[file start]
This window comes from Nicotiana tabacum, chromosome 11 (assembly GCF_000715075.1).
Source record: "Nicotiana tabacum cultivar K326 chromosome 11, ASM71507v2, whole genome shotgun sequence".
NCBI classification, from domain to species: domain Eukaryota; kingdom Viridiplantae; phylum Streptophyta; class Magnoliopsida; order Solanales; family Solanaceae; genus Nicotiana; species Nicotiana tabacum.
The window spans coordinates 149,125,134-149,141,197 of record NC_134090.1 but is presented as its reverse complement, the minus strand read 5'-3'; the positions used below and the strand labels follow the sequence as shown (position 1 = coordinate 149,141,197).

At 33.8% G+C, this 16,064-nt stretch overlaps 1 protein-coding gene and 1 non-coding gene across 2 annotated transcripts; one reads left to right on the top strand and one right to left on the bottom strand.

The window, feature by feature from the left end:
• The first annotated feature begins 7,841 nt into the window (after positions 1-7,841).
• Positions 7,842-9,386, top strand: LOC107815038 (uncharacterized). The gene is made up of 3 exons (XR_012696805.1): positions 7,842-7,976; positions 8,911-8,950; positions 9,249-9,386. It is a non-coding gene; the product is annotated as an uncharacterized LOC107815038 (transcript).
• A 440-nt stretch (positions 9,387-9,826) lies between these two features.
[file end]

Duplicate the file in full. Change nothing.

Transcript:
This window comes from Nicotiana tabacum, chromosome 11 (assembly GCF_000715075.1).
Source record: "Nicotiana tabacum cultivar K326 chromosome 11, ASM71507v2, whole genome shotgun sequence".
NCBI classification, from domain to species: domain Eukaryota; kingdom Viridiplantae; phylum Streptophyta; class Magnoliopsida; order Solanales; family Solanaceae; genus Nicotiana; species Nicotiana tabacum.
The window spans coordinates 149,125,134-149,141,197 of record NC_134090.1 but is presented as its reverse complement, the minus strand read 5'-3'; the positions used below and the strand labels follow the sequence as shown (position 1 = coordinate 149,141,197).

At 33.8% G+C, this 16,064-nt stretch overlaps 1 protein-coding gene and 1 non-coding gene across 2 annotated transcripts; one reads left to right on the top strand and one right to left on the bottom strand.

The window, feature by feature from the left end:
• The first annotated feature begins 7,841 nt into the window (after positions 1-7,841).
• Positions 7,842-9,386, top strand: LOC107815038 (uncharacterized). The gene is made up of 3 exons (XR_012696805.1): positions 7,842-7,976; positions 8,911-8,950; positions 9,249-9,386. It is a non-coding gene; the product is annotated as an uncharacterized LOC107815038 (transcript).
• A 440-nt stretch (positions 9,387-9,826) lies between these two features.